- B.S., Journalism, Boston University, magna cum laude;
- B.A., History, Boston University, magna cum laude;
- J.D., The College of William and Mary.
My introduction to the the hospitality industry began with employment at a hotel in downtown Boston while I was attending Boston University. This work fostered the stamina that served me when I later pursued a law degree at William & Mary, served as a law clerk for a Judge on the U.S. Court of Appeals for the Fourth Circuit, and began practicing with a large international law firm in Atlanta.
When we founded our firm over twenty-five years ago, it gave me a chance to refocus on hospitality and I’ve done so ever since. The scope of my work has included the representation of hotels and restaurants in federal and state trial and appellate courts in 31 states as well as before regulatory agencies, such as the NLRB and the EEOC. It also has included extensive alternative dispute resolution practice in mediations, employment arbitrations, and labor arbitrations. I’ve additionally had the opportunity to represent executives and managers in our industry when they’ve unexpectedly had to confront more individualized problems.
The hospitality industry is nuanced with unique labor and employment issues alongside an ever changing array of government regulations. My experience allows me to succinctly identify the best and most practical solutions for our clients.
This kind of problem solving fuels my passion for practicing law. It also has led me to teach Labor Law as an adjunct Professor at the Emory University School of Law as well as give continuing legal educations seminars for other attorneys, provide training sessions for managers, and publish articles on different legal topics for the industry.
HotelExecutive.com: Equal Pay Law Developments and the Hospitality Industry
January 3, 2020
John Hunt’s latest article for HotelExecutive.com covers the history of the Equal Pay Act, the latest updates nationwide, and how this legislation affects hotels and restaurants across the county. Head over to the link to get all the details, or keep reading for the full text! For further questions, clarifications, and conversation no matter your state, please reach out to Stokes Wagner.
HotelExecutive.com: U.S. Department of Labor Changes Rule for Tipped and Non Tipped Work
February 3, 2019
On HotelExecutive.com, be sure to check out John Hunt’s article covering the US Department of Labor’s rule regarding tipped and non-tipped work. John Hunt is always ready to get you answers, so contact Stokes Wagner with any questions you might have!
Ninth Circuit Upholds DOL 20% Rule
October 1, 2018
Category: Legal Updates
Last week the Ninth Circuit filed its en banc opinion by the Ninth Circuit in Marsh v. J. Alexander’s LLC, No. 15-15791, 2018 WL 4440364 (9th Cir. Sept. 18, 2018). In this case, the full Ninth Circuit overturned previous panel and district court decisions and upheld the U.S. Department of Labor’s “20%” rule for tipped employees.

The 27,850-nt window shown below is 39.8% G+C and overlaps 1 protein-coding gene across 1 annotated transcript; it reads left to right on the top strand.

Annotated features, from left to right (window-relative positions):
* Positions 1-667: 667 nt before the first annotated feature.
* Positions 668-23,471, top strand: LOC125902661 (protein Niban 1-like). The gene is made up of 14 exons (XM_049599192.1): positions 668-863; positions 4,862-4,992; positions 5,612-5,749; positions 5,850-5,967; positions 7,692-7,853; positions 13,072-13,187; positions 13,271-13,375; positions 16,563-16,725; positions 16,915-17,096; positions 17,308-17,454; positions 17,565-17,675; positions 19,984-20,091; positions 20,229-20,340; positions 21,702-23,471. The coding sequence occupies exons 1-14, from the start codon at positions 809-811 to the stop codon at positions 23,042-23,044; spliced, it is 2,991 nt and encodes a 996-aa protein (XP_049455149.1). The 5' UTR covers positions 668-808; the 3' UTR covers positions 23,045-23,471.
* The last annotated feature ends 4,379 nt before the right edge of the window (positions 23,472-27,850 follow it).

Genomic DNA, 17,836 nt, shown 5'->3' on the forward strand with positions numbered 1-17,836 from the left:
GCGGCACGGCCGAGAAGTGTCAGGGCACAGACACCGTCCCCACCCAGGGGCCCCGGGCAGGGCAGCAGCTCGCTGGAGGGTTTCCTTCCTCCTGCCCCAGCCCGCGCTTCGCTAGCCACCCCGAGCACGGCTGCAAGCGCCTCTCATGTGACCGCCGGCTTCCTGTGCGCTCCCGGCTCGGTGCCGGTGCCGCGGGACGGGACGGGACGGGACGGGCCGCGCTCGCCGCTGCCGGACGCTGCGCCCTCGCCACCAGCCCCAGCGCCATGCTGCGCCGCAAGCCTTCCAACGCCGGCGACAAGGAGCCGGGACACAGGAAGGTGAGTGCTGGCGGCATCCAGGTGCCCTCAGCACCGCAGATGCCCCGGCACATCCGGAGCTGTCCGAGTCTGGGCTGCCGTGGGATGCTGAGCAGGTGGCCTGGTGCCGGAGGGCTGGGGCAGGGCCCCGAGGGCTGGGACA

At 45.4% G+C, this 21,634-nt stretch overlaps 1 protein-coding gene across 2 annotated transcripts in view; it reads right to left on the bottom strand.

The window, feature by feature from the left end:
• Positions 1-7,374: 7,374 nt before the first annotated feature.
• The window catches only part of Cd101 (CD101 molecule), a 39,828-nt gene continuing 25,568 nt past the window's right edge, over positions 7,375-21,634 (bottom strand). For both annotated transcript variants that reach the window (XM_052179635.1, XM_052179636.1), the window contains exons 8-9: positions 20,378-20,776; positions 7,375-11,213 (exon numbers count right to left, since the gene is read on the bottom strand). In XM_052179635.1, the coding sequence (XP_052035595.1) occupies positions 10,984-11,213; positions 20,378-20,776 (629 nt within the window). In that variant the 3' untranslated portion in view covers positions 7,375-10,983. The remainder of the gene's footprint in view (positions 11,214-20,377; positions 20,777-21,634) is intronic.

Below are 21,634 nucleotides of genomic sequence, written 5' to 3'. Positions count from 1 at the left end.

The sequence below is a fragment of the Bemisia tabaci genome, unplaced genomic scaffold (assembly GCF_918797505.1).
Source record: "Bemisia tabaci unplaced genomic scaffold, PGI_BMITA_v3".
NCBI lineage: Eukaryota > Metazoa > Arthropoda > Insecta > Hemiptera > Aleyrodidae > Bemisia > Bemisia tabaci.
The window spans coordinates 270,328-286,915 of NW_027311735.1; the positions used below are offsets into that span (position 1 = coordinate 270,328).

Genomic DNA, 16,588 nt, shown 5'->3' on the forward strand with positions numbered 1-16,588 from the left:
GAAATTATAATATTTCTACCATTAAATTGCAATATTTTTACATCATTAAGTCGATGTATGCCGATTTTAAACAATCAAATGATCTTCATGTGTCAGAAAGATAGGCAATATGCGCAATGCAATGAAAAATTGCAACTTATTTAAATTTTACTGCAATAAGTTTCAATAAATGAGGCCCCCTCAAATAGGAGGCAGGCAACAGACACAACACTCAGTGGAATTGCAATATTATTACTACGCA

HotelExecutive.com: Group Sales Contracts, Service Charges, and Tips - What's in a Name?
September 23, 2018
This week, HotelExecutive.com published an article by our own John Hunt and Ashley Nunneker, covering the nuanced differences between different types of compensation for hotel and restaurant servers. Check it out on their website! And if this thorough review doesn’t quite clarify everything you’re wondering about gratuities and service charges, contact Stokes Wagner with any questions you might have!
HotelExecutive.com: Expanded Labor and Employment Liability in Hotel Acquisitions
December 17, 2017
Head on over to HotelExecutive.com to read the latest article by John Hunt, covering a brief review of laws pertaining to hotel mergers and acquisitions! If that doesn’t slake your appetite for knowledge, contact Stokes Wagner at any time with your questions.
An Update on the Ability of the Police to Search Hotel Records
June 16, 2017
Last year, the U.S. Supreme Court issued a decision that placed restrictions on the ability of law enforcement officers to inspect hotel guest registers and other records. Many local laws, which had authorized unlimited police inspections, suddenly were rendered unconstitutional. This article reviews that decision and discusses the developments that have occurred in this area during the past year.
Until recently, hotels in many jurisdictions routinely provided the police with access to their guest registers without much concern about the privacy issues that might be involved. After all, numerous cities and towns possessed ordinances that required hotels to collect specific guest information and allowed the police inspect the information upon request. A failure to allow access could result in a fine or in some cases, jail time.